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Origin unable to woo buyer for APLNG stake

Origin Energy (ASX: ORG) might be a hopeless romantic. The company has taken to wooing customers with chocolates as part of the its new “Knowledge is Power” brand campaign, packaging the iconic Fantale chocolates with anecdotes and facts about energy. However, even chocolates haven’t been enough to entice a buyer for a stake in the company’s $24.7 billion Australia Pacific LNG (APLNG) project.

Origin had planned to reduce its holding in the project from 37.5% to 30%, but has failed to find a buyer, citing the increased competition from the US shale-gas boom projects. Origin originally held a 50% share in the joint venture in 2011 before reducing it to 37.5% — that share was sold to Chinese petroleum giant Sinopec (NYSE: SNP).

The holding is problematic for Origin because it means higher capital expenditure obligations to the project and an inability to use the cash to repay debt, for which interest payments increased by $44 million in the first half of the financial year. According to Origin the funding requirement for its 37.5% share will be approximately $4.4 billion for the period from 1 January 2013 to first production in 2015.

As ‘plan B’, Origin is considering  selling the 530Km main gas transmission pipeline associated with the project, delivering coal seam gas from Miles in Queensland to the coast north of Gladstone. One potential buyer could be APA Group (ASX: APA). APA is Australia’s largest natural gas infrastructure business and is flush with cash after the sale of its 1,184Km Moomba Adelaide Pipeline System (MAPS) for $400.6 million. The company has earmarked the money to repay debt and allocated some to its growth program.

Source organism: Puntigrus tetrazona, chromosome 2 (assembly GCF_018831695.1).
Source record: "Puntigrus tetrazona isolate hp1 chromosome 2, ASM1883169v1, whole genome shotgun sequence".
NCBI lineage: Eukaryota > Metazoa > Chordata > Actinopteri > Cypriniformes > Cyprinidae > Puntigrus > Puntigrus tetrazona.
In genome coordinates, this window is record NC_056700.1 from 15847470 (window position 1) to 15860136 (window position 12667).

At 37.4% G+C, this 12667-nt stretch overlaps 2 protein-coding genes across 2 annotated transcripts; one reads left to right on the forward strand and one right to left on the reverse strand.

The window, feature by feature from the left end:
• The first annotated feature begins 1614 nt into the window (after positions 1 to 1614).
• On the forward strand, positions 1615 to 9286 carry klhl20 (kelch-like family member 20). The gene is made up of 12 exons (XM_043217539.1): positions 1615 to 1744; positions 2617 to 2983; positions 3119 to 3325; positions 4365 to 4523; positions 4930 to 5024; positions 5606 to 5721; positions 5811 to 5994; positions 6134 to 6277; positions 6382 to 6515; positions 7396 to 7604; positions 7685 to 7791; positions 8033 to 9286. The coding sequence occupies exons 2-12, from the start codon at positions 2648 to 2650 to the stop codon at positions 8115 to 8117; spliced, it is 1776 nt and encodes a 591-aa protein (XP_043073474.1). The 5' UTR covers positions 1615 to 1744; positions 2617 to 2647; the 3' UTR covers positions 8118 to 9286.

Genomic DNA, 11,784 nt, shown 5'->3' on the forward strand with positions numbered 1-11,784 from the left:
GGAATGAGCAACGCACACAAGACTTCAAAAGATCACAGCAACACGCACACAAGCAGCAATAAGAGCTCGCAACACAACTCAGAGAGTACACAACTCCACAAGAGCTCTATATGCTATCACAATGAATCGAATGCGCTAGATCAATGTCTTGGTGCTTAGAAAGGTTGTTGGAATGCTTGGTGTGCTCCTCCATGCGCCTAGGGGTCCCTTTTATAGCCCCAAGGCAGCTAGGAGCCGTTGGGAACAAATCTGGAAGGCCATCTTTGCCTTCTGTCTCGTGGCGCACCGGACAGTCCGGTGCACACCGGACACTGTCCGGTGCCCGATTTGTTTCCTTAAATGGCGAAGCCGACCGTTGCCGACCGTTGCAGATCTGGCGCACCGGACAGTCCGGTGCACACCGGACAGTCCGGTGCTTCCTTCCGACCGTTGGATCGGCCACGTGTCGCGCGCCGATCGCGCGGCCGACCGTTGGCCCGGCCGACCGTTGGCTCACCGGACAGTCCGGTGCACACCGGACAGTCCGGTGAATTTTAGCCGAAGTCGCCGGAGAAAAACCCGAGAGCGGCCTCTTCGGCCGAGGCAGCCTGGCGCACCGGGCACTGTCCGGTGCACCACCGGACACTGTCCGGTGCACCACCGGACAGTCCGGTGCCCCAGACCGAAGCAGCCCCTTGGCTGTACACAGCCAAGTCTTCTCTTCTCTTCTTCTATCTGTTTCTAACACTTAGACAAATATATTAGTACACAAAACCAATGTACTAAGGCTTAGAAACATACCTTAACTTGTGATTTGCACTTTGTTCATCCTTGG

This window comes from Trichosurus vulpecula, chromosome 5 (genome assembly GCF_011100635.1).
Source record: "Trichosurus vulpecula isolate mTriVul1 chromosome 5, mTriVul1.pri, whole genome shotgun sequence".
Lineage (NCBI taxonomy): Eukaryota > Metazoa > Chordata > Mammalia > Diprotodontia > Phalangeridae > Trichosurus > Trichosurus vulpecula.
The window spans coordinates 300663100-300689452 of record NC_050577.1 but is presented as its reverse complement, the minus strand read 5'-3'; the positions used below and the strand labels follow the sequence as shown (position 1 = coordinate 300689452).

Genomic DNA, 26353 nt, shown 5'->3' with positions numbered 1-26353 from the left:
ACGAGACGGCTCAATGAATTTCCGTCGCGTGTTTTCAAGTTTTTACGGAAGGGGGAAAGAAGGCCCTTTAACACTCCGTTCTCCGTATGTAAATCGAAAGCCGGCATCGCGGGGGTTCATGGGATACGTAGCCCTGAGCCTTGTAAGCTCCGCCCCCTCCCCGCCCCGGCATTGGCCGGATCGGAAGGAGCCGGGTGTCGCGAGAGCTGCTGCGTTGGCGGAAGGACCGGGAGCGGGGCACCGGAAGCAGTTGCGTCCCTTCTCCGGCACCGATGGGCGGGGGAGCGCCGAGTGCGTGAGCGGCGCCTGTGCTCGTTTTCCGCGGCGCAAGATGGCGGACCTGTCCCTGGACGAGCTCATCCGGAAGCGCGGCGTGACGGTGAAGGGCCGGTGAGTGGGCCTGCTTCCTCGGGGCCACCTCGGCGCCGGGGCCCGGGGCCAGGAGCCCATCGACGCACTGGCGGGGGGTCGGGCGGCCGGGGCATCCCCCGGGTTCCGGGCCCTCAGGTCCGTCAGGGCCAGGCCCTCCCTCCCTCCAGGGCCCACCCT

Origin’s failure to sell its stake is a warning for other gas producers who may be relying on the partial sale of projects as a source of capital, including Woodside Petroleum (ASX: WPL) and Santos  (ASX: STO).

Foolish takeaway

Currently, APLNG is still on time and meeting the revised budget. Origin’s plan was always to sell the stake, but while holding onto it will mean reduced ability to reduce debt, it will give the company a larger volume of gas to play with.  With gas shortages forecast for the east coast of Australia, that may not be bad for investors.

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More reading

The Motley Fool’s purpose is to help the world invest, better. Click here now for your free subscription to Take Stock, The Motley Fool’s free investing newsletter. Packed with stock ideas and investing advice, it is essential reading for anyone looking to build and grow their wealth in the years ahead.  This article contains general investment advice only (under AFSL 400691). Authorised by Bruce Jackson. Motley Fool contributor Regan Pearson does not own shares in any of the companies mentioned in this article.

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